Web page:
Bonum Certa Men Certa

SCO, Stephen Norris, the Bush Family, and Prince Al-Waleed bin Talal Al Saud

George Walker Bush



Summary: A deeper investigation of the forces at play and routes of funding for SCO

BACK IN July, SCO was found in the midst of a major scandal which might not relate to its litigation against Linux but might as well do. We wrote about this in:



An investigative report from from Capital Madrid has just unraveled some more details and Groklaw has the translation.

If you are interested in the Pelican Equity litigation against Darl McBride and the gang, here's an article in Capital Madrid, a Spanish financial newsletter, that provides some background on the parties. If you don't read Spanish, you can use Google Translate. Here's the English translation.

The article particularly focuses on Robert Brazell's accomplishments, because one of his businesses is in the news in the Spanish language press, and it mentions that Steven Norris is "a friend of the Bushes and of Saudi Prince Al-Waleed bin Talal Al Saud" ("amigo de los Bush y del príncipe saudí Al-Waleed bin Talal Al Saud").


It is worth remembering that Bill Gates is also a mate ("amigo") of Prince Al-Waleed bin Talal Al Saud. We wrote about the role of Norris in [1, 2, 3, 4, 5, 6, 7]. And on goes Groklaw:

I always remember at the beginning of the saga a SCO executive, Chris Sontag, saying we shouldn't be surprised if the government submitted an amicus brief in the SCO v. IBM case. That implied to me that they expected an appeal, at least, at which point they thought the government would support them, allegedly because of concerns about terrorists using Linux. If you recall, one of SCO's allegations in its complaint is that IBM had violated export regulations. Mozilla actually inquired about that issue in connection with Firefox, by the way, and it seems SCO's dreams were misplaced. It received a letter stating Firefox does not violate export regulations, which likely will impact the IBM case. Of course, SCO executives have said a lot of things, so maybe that hope of an amicus brief was more a dream than not, and the administration has since changed, but then again, who knows? My job is just to let you know everything I find, and others can do the rest.


There's that connection again between "terrorists" and Free software. The previous post refuted this FUD which had come from CBS/CNET/ZDNet. Several weeks ago we showed that Microsoft is still trying to compare Free software to terrorism when in fact, the only real "terrorist" here (by definition) is Microsoft [1, 2, 3]. Jim Allchin, Microsoft's President of Platforms & Services Division at one time, was quoted as saying: "I'm an American; I believe in the American way, I worry if the government encourages open source, and I don't think we've done enough education of policymakers to understand the threat."

As market forces show, there is nothing more capitalist than robust Free software which is sold commercially, as opposed to a monoculture where people are forced to buy one particular brand and nothing else. As SJVN puts it after Red Hat's fantastic results, GNU/Linux is heading upward while Microsoft's income has been down sharply for two consecutive quarters (with more of the same likely to come).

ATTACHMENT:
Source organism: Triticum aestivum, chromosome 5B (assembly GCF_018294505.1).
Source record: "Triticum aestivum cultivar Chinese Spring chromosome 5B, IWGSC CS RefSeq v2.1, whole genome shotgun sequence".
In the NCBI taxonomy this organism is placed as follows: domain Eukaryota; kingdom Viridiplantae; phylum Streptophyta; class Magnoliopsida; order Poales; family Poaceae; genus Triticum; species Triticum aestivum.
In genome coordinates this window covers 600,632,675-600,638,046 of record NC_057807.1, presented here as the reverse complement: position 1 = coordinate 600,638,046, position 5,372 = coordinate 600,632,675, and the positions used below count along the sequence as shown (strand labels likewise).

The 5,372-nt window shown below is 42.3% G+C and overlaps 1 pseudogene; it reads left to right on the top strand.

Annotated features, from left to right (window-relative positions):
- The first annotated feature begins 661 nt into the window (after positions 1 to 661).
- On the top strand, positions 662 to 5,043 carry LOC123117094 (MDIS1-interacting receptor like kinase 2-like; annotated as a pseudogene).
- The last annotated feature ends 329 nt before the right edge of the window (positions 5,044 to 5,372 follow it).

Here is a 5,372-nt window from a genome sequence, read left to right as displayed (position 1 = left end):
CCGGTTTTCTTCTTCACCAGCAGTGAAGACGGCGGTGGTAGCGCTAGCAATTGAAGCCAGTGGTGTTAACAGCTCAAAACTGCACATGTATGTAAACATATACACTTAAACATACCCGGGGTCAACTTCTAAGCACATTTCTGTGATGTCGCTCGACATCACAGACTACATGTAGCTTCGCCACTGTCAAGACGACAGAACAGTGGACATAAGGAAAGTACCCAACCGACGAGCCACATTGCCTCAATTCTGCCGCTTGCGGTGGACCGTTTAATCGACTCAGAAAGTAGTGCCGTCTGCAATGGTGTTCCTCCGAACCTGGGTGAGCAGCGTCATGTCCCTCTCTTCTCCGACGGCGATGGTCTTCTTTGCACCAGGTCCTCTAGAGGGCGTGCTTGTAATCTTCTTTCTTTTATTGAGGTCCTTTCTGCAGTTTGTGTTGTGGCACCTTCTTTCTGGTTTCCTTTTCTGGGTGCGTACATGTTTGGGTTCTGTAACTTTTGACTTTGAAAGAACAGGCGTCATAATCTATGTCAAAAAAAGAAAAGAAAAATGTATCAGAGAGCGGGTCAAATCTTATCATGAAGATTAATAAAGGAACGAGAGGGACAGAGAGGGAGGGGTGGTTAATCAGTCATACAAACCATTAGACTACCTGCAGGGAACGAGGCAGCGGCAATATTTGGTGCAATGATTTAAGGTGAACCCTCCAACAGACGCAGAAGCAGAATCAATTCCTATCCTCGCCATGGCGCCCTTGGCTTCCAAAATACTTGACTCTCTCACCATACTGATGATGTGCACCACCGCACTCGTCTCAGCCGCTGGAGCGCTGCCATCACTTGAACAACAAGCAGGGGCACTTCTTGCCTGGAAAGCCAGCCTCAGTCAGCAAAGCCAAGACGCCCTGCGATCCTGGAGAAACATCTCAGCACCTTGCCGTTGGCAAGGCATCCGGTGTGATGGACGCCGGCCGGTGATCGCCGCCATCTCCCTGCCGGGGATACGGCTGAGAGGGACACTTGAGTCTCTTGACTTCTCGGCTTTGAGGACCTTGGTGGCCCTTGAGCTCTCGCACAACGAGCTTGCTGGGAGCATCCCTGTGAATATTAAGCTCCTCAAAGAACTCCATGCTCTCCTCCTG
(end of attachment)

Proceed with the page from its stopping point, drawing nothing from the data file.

Take Red Hat for example. In Red Hat's latest quarter, which ended on August 31st, the company reported higher than expected revenue and profits. "Profits minus one-time expenses and including a 4-cent per share tax benefit hit $39.4 million, or 20 cents per share, up more than 30 percent from 2008."

It's not just Red Hat though. Novell recently reported a much more typical quarter for a tech. company in 2009. That is to say Novell also had a poor quarter. Except for their Linux lines -- that was a different story. There, Novell saw its Linux revenue go up 22% from the same quarter last year.

Microsoft? Oh, they're still worth billions and billions, but "Microsoft revenue declined 17% and net income declined 29% year over year in the company's fiscal 2009 fourth quarter due to continued weakness in global sales of PCs and hardware servers." Funny, that didn't seem to bother the Linux companies.


In another new post from Groklaw, insight is offered into the cleaning up that SCO's new Trustee ought to make.

Here's what the Chapter 11 Trustee has been doing:
9. The Trustee has been diligently reviewing the Debtors' pending litigation and business operations and prospects. Indeed, the Trustee's recent appointment has not allowed for sufficient opportunity to review and evaluate fees incurred and sought in these cases. Moreover, the Trustee is evaluating the retainers received by professionals and any unused retainers available to certain professionals. The Trustee interposes this Reservation of Rights to request additional time to review and evaluate the reasonableness of the Fee Applications that have been filed. Absent a more fulsome review of the Fee Applications, the Trustee is unable to take a position on the reasonableness of the fees requested by the Fee Applications.

10. Accordingly, the Trustee files this Reservation of Rights to reserve all rights to object to interim and final allowance of the Fee Applications, if any, until the Trustee has completed the review process. Any failure by the Trustee to have filed or to file an Objection with respect to a Monthly or Interim Fee Application shall not serve as a waiver to the Trustee's right to object to the reasonableness of any Professional's fees on a final basis.


With closer inspection (by an outsider) of what SCO has been doing, more dirty secrets are likely to come out.

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